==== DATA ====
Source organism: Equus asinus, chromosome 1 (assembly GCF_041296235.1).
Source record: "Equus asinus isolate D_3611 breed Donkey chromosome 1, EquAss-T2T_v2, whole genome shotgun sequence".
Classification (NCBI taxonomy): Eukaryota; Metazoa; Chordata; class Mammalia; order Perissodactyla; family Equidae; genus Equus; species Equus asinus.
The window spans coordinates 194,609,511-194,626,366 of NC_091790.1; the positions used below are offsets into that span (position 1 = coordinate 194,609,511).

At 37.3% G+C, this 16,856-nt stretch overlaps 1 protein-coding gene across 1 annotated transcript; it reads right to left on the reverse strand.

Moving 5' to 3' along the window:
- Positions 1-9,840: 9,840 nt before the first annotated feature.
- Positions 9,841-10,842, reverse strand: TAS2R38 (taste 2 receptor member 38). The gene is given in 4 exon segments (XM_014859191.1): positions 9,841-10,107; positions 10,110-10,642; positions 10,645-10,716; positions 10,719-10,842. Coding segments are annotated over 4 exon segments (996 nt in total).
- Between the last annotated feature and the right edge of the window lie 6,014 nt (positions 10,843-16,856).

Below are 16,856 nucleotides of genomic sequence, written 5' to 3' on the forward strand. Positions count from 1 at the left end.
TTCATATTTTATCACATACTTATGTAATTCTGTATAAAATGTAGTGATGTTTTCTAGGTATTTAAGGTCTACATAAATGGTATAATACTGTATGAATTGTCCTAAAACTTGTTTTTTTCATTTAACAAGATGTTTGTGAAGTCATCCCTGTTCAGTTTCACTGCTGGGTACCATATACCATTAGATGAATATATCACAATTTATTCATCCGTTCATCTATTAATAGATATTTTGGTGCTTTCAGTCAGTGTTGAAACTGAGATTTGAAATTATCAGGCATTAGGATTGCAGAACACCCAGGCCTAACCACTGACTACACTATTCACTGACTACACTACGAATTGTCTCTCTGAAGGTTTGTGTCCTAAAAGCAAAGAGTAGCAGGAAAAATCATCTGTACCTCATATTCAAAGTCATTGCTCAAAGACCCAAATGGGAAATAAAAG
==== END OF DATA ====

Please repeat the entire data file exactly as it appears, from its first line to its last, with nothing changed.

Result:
Source organism: Equus asinus, chromosome 1 (assembly GCF_041296235.1).
Source record: "Equus asinus isolate D_3611 breed Donkey chromosome 1, EquAss-T2T_v2, whole genome shotgun sequence".
Classification (NCBI taxonomy): Eukaryota; Metazoa; Chordata; class Mammalia; order Perissodactyla; family Equidae; genus Equus; species Equus asinus.
The window spans coordinates 194,609,511-194,626,366 of NC_091790.1; the positions used below are offsets into that span (position 1 = coordinate 194,609,511).

At 37.3% G+C, this 16,856-nt stretch overlaps 1 protein-coding gene across 1 annotated transcript; it reads right to left on the reverse strand.

Moving 5' to 3' along the window:
- Positions 1-9,840: 9,840 nt before the first annotated feature.
- Positions 9,841-10,842, reverse strand: TAS2R38 (taste 2 receptor member 38). The gene is given in 4 exon segments (XM_014859191.1): positions 9,841-10,107; positions 10,110-10,642; positions 10,645-10,716; positions 10,719-10,842. Coding segments are annotated over 4 exon segments (996 nt in total).
- Between the last annotated feature and the right edge of the window lie 6,014 nt (positions 10,843-16,856).

Below are 16,856 nucleotides of genomic sequence, written 5' to 3' on the forward strand. Positions count from 1 at the left end.
TTCATATTTTATCACATACTTATGTAATTCTGTATAAAATGTAGTGATGTTTTCTAGGTATTTAAGGTCTACATAAATGGTATAATACTGTATGAATTGTCCTAAAACTTGTTTTTTTCATTTAACAAGATGTTTGTGAAGTCATCCCTGTTCAGTTTCACTGCTGGGTACCATATACCATTAGATGAATATATCACAATTTATTCATCCGTTCATCTATTAATAGATATTTTGGTGCTTTCAGTCAGTGTTGAAACTGAGATTTGAAATTATCAGGCATTAGGATTGCAGAACACCCAGGCCTAACCACTGACTACACTATTCACTGACTACACTACGAATTGTCTCTCTGAAGGTTTGTGTCCTAAAAGCAAAGAGTAGCAGGAAAAATCATCTGTACCTCATATTCAAAGTCATTGCTCAAAGACCCAAATGGGAAATAAAAG